Straw is the foreign secretary who expressly agreed that MI6 should use intelligence material obtained under torture. And Straw is foreign secretary when we have slavishly sold out any ethical principles for blind support of George Bush.”

The statement added: “Many Labour supporters are angry, disillusioned or plain bewildered by this. Nationally, they still may want Labour to win. But in Blackburn they have the opportunity, by rejecting the foreign secretary, to reject this aberrant foreign policy.”

It continued: “A vote for Jack Straw is a vote for a dossier of lies. A vote is a vote for illegal war. A vote for Jack Straw is a vote for torture. A vote for Jack Straw is a vote for George Bush.”

A FO spokesman said Mr Murray had applied for redundancy and been accepted because of “compassionate and medical circumstances”, adding: “It is absolutely not paying him off.”

He said the investigation had been suspended because they were not able to interview him, for “health reasons”.

Paul Whiteman, the First Division Association official responsible for FO members, said the agreement did not contain a gagging clause and that Mr Murray would still get his FO pension.

He added: “You could say it is a very convenient solution [for the FO] … He has not got anything that his colleagues are not entitled to and is hitting the peak of what this scheme pays out.

“I think he deserves every penny.”

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Indymedia – UK Torture: Interview with Craig Murray

Indymedia – Uk torture: Interview with Craig Murray: Ex-British Ambassador to Uzbekistan (by Laurence Walker)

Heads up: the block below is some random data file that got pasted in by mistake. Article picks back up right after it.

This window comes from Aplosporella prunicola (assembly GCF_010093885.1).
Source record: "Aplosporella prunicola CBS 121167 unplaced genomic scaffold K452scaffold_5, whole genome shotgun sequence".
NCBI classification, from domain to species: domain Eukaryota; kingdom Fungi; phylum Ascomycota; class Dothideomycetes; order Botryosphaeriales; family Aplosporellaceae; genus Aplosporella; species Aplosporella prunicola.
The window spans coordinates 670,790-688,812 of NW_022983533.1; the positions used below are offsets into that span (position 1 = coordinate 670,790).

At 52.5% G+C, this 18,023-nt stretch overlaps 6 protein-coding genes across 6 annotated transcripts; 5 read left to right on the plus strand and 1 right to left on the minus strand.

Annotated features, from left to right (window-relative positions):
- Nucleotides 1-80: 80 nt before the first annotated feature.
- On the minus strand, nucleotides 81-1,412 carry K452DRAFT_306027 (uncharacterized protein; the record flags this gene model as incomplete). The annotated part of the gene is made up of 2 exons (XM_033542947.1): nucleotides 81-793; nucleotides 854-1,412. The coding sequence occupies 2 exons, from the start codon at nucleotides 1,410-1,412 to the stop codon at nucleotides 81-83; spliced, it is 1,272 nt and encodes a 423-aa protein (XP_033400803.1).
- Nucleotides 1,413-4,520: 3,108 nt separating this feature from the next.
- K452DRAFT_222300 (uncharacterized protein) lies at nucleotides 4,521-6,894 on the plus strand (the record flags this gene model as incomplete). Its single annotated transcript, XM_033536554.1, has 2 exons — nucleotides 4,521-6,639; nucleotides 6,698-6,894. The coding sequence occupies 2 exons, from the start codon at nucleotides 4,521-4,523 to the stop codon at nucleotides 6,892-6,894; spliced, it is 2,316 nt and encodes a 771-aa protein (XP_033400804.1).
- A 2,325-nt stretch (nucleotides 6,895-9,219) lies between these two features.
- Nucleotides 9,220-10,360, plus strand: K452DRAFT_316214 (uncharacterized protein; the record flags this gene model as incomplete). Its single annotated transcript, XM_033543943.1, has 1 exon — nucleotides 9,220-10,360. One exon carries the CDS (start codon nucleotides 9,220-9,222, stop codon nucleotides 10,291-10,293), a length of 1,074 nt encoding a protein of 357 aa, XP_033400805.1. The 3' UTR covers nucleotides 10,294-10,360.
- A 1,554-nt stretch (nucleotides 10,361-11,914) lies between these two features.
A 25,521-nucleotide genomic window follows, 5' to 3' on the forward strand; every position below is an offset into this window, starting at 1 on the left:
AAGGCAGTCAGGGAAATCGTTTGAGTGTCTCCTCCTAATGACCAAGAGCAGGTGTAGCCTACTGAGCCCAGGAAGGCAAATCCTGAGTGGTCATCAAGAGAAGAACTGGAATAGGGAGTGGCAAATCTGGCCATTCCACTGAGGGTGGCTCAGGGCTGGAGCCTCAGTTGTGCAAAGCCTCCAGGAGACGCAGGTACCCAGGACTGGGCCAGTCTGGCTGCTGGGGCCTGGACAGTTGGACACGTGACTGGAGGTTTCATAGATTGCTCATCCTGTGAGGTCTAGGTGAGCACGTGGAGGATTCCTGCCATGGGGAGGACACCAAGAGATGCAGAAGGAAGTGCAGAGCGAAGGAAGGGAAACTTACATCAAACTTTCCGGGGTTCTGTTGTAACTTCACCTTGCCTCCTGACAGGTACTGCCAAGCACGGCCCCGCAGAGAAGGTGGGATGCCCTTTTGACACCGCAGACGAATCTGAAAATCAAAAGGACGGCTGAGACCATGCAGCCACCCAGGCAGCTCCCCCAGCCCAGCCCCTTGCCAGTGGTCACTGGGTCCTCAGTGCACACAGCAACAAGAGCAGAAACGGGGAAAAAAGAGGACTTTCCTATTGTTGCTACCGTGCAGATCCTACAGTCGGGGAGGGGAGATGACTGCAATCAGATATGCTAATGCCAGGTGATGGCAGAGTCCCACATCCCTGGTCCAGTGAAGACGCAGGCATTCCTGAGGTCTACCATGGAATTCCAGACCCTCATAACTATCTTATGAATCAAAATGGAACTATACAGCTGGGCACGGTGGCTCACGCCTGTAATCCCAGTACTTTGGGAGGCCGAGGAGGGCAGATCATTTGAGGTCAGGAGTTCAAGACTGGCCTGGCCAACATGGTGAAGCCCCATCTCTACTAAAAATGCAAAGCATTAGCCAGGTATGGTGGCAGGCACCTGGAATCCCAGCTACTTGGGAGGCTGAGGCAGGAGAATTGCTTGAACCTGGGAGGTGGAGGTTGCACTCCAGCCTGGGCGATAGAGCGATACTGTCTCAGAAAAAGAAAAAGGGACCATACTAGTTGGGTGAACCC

Q: Could you just give an overview of your current situation?

CM: I’m still suspended on full pay. That’s my official status, which is very peculiar. At least I’m still being paid, but I think they’re trying to summon up the nerve to sack me. And to do so, leaving as little comeback as possible for my lawyers to take them to court. But I’m convinced my career in the Foreign Office is finished.

Q: Would you want to go back?

CM: I don’t know. I mean, I worked for them for twenty years. Very, very successfully, on the whole. Until I went to Uzbekistan my career was a kind of model of rapid upward progress.

Q: Yes, I heard you were the youngest ever British ambassador.

CM: Yes, I don’t think that’s actually true. People say that, but I don’t believe it. Certainly now, my mate James Clarke has been appointed ambassador to Luxembourg, and he’s only 34 or something. But I don’t think I was ever the youngest ever ambassador, but I was certainly very young for an ambassador. And particularly very young for an ambassador to a country which was of some importance.